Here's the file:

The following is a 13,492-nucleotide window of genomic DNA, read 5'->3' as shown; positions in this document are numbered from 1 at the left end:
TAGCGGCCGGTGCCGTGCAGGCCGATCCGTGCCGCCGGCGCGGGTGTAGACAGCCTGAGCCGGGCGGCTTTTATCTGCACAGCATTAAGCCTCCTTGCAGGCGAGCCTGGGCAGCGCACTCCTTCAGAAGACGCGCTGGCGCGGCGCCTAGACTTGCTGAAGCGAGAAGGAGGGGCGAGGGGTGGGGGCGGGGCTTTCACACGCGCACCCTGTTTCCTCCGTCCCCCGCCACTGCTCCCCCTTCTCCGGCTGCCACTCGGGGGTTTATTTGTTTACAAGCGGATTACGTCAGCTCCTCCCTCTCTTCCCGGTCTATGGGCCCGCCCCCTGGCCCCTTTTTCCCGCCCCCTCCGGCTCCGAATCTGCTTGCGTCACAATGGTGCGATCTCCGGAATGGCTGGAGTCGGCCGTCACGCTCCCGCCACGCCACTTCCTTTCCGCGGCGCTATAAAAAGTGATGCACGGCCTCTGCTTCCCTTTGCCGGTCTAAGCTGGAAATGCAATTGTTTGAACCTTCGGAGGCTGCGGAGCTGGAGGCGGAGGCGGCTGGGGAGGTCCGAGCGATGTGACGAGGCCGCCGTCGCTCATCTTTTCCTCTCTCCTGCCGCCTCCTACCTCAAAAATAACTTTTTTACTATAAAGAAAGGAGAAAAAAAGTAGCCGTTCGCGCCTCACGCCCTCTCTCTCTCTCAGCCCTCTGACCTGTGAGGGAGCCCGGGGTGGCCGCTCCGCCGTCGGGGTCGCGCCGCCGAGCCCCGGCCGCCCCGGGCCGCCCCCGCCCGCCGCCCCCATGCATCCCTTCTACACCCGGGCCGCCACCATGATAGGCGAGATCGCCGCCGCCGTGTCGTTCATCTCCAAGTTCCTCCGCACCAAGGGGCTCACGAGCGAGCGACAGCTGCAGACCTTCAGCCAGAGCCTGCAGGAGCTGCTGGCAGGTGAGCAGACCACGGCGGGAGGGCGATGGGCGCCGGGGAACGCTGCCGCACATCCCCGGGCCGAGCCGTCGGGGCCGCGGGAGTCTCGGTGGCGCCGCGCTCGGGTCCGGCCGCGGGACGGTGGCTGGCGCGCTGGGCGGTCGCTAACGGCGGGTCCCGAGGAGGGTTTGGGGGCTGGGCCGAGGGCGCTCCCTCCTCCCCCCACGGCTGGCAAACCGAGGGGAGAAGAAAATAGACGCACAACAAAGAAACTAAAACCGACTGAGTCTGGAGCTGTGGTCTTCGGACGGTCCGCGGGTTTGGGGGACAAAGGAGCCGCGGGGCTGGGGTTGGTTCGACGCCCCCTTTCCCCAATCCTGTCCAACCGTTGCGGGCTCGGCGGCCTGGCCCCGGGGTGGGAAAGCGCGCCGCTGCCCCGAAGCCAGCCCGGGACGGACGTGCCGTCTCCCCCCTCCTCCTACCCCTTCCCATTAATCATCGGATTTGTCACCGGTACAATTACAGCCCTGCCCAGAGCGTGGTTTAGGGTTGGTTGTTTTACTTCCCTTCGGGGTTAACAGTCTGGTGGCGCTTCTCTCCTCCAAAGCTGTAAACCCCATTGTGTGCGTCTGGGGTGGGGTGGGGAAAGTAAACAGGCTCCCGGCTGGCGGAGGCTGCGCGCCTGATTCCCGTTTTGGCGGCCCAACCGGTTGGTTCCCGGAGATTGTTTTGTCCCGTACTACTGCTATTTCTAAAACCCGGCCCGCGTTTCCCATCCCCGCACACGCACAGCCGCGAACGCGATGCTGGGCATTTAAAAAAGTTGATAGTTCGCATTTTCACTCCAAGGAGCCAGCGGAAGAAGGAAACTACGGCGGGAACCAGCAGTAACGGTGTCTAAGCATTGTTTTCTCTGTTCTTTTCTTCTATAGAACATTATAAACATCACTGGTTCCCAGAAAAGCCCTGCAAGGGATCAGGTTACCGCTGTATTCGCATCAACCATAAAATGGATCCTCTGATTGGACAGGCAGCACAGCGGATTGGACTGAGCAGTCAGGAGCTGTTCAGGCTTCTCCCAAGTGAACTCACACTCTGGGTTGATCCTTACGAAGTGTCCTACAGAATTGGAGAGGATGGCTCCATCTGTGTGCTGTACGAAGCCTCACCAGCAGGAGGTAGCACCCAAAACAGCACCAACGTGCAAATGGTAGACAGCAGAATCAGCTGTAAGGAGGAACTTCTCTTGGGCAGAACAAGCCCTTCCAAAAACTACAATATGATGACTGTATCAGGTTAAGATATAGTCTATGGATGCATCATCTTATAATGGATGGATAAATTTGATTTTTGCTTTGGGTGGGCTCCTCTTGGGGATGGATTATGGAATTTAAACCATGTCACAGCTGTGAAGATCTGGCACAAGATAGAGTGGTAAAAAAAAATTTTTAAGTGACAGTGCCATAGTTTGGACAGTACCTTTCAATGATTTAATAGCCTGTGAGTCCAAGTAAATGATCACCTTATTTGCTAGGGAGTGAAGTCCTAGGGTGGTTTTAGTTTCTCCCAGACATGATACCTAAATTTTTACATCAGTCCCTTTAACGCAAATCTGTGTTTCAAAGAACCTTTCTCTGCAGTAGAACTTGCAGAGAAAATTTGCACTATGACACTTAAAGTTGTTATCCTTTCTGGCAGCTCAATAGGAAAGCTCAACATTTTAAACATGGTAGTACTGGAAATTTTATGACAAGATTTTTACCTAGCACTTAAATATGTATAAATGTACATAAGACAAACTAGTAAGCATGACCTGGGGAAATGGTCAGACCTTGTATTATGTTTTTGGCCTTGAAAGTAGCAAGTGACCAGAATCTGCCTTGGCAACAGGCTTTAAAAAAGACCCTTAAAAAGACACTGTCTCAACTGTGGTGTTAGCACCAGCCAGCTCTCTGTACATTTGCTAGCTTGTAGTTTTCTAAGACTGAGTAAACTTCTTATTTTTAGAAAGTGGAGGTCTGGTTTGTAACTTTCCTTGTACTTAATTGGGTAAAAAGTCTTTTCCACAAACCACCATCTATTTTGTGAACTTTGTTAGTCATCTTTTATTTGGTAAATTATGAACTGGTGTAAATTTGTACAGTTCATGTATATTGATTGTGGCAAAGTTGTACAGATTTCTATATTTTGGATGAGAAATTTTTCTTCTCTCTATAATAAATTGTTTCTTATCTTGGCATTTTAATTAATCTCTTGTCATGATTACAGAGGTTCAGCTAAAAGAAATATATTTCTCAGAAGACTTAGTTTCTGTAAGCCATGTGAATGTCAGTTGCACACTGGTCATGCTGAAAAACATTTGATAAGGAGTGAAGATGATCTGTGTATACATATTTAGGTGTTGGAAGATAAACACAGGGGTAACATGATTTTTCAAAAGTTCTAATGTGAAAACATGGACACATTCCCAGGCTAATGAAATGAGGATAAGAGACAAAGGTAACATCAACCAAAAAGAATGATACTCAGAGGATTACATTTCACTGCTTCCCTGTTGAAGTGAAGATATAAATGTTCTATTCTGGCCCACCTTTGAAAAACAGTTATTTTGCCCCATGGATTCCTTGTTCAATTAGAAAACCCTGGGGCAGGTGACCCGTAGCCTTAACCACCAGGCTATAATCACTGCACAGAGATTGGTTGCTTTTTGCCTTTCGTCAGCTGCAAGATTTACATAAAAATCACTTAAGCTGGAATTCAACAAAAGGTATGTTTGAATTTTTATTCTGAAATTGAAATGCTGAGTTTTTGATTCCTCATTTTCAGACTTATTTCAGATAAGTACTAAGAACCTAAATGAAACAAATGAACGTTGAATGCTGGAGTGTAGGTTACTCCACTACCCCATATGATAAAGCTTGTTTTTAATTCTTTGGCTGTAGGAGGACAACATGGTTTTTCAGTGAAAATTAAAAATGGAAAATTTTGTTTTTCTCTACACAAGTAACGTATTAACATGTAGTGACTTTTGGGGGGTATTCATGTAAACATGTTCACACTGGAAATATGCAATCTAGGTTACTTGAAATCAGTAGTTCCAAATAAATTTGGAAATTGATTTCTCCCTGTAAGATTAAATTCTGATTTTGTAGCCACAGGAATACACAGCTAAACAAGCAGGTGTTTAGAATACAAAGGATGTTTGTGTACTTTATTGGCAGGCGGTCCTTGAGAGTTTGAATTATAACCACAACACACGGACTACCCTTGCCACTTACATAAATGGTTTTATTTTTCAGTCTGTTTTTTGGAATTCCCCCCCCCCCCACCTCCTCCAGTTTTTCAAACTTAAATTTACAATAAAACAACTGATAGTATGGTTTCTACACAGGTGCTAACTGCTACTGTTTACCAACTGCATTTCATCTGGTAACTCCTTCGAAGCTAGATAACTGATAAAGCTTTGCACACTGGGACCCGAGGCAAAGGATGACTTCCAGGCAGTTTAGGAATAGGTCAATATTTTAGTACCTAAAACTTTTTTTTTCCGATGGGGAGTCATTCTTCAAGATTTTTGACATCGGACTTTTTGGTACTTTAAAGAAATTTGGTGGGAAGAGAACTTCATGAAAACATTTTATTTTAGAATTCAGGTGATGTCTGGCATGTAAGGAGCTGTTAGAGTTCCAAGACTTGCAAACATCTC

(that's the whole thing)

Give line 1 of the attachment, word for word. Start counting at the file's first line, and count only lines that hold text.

The following is a 13,492-nucleotide window of genomic DNA, read 5'->3' as shown; positions in this document are numbered from 1 at the left end: